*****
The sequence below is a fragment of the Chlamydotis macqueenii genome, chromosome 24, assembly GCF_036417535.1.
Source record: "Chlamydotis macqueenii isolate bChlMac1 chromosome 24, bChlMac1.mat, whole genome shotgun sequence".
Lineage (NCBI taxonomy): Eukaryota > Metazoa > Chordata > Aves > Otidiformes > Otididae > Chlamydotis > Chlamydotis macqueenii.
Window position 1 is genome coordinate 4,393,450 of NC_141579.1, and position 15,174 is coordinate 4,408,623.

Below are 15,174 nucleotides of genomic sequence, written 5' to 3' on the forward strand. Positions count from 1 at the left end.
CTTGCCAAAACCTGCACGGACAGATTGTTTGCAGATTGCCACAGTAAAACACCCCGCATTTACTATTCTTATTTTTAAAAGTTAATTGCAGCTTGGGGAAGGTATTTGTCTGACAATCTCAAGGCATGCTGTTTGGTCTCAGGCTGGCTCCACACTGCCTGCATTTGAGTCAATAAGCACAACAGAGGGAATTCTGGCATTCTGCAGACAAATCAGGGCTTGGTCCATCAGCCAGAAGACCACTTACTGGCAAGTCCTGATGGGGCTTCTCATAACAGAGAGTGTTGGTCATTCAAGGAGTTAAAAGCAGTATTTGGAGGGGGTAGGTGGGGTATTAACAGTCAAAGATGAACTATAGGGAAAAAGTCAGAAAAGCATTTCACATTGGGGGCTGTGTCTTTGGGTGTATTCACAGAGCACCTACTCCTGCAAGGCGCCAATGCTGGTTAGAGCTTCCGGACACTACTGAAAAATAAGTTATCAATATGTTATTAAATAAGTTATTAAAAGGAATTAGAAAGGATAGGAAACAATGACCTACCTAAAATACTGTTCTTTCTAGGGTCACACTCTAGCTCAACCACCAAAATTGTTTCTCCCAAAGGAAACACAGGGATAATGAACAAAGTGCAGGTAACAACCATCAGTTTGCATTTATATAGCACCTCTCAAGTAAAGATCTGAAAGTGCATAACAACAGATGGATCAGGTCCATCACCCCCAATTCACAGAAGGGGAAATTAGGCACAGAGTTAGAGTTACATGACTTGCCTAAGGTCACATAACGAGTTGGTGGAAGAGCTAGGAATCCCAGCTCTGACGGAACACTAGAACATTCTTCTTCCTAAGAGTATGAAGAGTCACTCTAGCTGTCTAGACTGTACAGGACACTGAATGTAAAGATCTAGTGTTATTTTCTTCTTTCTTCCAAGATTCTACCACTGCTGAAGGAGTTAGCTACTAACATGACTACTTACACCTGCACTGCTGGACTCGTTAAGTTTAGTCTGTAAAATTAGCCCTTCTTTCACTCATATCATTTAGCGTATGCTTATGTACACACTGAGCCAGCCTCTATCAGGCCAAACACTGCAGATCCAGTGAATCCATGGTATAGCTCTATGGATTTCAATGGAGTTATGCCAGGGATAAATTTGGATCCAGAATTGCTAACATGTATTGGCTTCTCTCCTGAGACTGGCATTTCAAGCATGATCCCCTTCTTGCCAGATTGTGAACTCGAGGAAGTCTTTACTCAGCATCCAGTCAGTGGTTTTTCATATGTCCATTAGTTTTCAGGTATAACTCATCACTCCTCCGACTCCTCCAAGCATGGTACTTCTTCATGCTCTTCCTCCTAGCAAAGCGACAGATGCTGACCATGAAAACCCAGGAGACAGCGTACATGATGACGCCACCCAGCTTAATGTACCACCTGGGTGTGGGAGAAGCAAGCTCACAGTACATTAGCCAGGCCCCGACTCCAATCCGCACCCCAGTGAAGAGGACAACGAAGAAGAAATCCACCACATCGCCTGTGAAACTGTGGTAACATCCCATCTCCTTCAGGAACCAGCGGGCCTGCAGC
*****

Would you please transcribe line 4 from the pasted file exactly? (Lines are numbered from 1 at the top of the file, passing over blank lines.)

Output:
Window position 1 is genome coordinate 4,393,450 of NC_141579.1, and position 15,174 is coordinate 4,408,623.